On the 3rd of March 2021 Sarah Everard, a 33-year-old Caucasian woman, disappeared whilst walking home in South London.
Following the event, a surge of social media interest began to appear, imploring the nation to help locate the young marketing executive. On the 10th of March, Sarah’s remains were found in a woodland in Kent, and Wayne Couzens was arrested on suspicion of kidnap, rape, and murder. What started as growing awareness jumped overnight to a national outcry.
Sarah’s story had captured the hearts of the nation, igniting a period of fear, anger and, as a result, collective and intense grief. Women across the country united through how deeply they could relate to Sarah, each knowing that any one of us could have been her. Sarah, who had taken a range of safety precautions that many of us have treated as second nature from the moment we began to walk alone at night, or in any place where we may become victims, embodied the frustration of women across the country who have never felt safe in public spaces.
Sarah’s tragic and horrific murder made us shudder together, cry together, shout together, and realise how far we have yet to go to bring an end to male violence against women.
On the 17th of September 2021, Sabina Nessa, a 28-year-old woman and primary school teacher, was murdered whilst walking to meet her friend at a pub a few minutes away from her home, in a busy London park.
Sarah’s and Sabina’s stories are at first glance extremely similar; both were young women with reputable jobs and loving partners and families, both were murdered by men whilst walking home at night in South London. And yet media attention remembering Sabina Nessa still isn’t comparable to the flood of grief and outrage that surrounded Sarah Everard’s death.
The difference between these women? Their race.
Sarah Everard was a white woman; Sabina Nessa was a Bangladeshi woman.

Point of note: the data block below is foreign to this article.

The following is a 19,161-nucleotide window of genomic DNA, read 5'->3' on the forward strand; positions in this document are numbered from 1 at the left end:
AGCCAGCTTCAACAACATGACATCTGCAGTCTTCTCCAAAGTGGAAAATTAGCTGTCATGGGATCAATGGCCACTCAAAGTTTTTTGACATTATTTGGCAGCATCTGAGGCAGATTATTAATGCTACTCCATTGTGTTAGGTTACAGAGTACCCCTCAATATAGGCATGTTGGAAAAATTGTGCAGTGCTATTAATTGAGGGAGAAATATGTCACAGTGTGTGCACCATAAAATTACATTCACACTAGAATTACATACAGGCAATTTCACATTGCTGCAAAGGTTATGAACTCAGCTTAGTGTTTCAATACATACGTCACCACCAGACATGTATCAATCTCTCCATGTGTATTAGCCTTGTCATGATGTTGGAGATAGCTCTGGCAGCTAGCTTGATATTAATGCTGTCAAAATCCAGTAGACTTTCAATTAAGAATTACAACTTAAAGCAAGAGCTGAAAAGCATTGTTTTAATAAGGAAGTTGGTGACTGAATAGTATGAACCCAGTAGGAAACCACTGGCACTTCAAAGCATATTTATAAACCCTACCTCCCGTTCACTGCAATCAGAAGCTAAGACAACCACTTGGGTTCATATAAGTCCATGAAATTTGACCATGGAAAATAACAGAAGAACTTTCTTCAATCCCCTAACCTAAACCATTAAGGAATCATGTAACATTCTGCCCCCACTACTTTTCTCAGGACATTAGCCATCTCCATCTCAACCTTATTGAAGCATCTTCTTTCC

This is not the first time that the media and the world alike have brushed aside the violent death of a woman of colour. This is not the first time that the interests and protection of white women have taken priority in mainstream discourse and within feminist discourse.
When we develop a feminism that prioritises white women, and an anti-racism discourse that prioritises men of colour, we allow women of colour to slip through the cracks, refusing them the justice they deserve.
In June 2020, Bibaa Henry and Nicole Smallman were stabbed to death in a London Park.
In 2018, 35-year-old Sana Muhammad, pregnant mother of 5, was shot in the abdomen and killed.
In 2020, 21-year-old Blessing Olusegun’s body was found in East Sussex.
In 2018, Nazia Ali’s body was discovered at a property in East London.
All of these women died at the hands of a man. But not one of these stories gained the same traction that stories of male violence against white women attract, despite being just as deeply tragic and horrifying.
It is in times such as these, when two extremely similar cases are experienced just months apart, that we can overtly see the deeply entrenched biases that allow these women of colour to slip through the cracks.
It is in these times that we may begin to question why it is that Sabina’s murder didn’t make our society shudder as Sarah’s did. These are challenging and ugly questions, but questions that will inevitably lead to the harsh reality that we do not view women of colour with the same level of interest, importance or respect that we do white women.
To acknowledge this disparity is to begin to challenge it; this is where we must begin. Sabina, and all the women of colour that have died at the hands of male violence, deserve this from us at the very least.
This is the only way to honour their memories; to feel the pain that we should at times such as these and to use that pain to prevent more women from meeting the same cruel fate. We cannot even begin to imagine solving the epidemic of violence against women if we are not fighting for the safety of all women.
We are not truly working towards women’s safety if we are not acknowledging the ways in which gendered violence disproportionately impacts the lives and communities of women of colour.